The pathogenesis of idiopathic Parkinson's disease (PD) remains elusive, although evidence has suggested that neuroinflammation characterized by activation of resident microglia in the brain may contribute significantly to neurodegeneration in PD. It has been demonstrated that aggregated α-synuclein potently activates microglia and causes neurotoxicity. However, the mechanisms by which aggregated α-synuclein activates microglia are not understood fully.
We investigated the role of prostaglandin E<sub>2 </sub>receptor subtype 2 (EP2) in α-synuclein aggregation-induced microglial activation using ex vivo, in vivo and in vitro experimental systems.
Results demonstrated that ablation of EP2(EP2<sup>-/-</sup>) significantly enhanced microglia-mediated ex vivo clearance of α-synuclein aggregates (from mesocortex of Lewy body disease patients) while significantly attenuating neurotoxicity and extent of α-synuclein aggregation in mice treated with a parkinsonian toxicant 1-methyl-4-phenyl-1,2,3,6-tetrahydropyridine. Furthermore, we report that reduced neurotoxicity by EP2<sup>-/- </sup>microglia could be attributed to suppressed translocation of a critical cytoplasmic subunit (p47-phox) of NADPH oxidase (PHOX) to the membranous compartment after exposure to aggregated α-synuclein.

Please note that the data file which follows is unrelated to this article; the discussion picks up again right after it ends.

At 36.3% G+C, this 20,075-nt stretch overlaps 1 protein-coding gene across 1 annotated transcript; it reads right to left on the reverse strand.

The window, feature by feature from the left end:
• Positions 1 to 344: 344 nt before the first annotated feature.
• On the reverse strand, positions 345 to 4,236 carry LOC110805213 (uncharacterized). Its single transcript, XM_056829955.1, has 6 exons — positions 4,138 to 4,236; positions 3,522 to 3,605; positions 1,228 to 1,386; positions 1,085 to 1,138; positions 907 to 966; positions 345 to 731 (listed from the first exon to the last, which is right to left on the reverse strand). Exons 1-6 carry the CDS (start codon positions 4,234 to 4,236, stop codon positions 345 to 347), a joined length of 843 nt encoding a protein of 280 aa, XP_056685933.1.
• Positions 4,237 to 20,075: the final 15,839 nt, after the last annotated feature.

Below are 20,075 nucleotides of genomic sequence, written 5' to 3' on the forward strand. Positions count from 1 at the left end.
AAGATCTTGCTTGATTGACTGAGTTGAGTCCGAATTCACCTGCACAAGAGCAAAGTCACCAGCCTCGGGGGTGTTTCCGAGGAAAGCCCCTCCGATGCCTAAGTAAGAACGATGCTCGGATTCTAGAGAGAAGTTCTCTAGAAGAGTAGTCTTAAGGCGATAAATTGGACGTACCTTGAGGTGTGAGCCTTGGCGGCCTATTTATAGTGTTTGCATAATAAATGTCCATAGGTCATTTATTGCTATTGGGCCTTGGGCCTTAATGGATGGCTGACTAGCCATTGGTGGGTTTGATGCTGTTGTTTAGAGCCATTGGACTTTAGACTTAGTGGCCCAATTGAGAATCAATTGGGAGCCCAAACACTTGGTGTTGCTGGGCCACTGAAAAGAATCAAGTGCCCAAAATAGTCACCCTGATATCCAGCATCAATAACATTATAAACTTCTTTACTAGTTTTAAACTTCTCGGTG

Thus, it appears that microglial EP2 plays a critical role in α-synuclein-mediated neurotoxicity.
Journal of Neuroinflammation. 01/2007;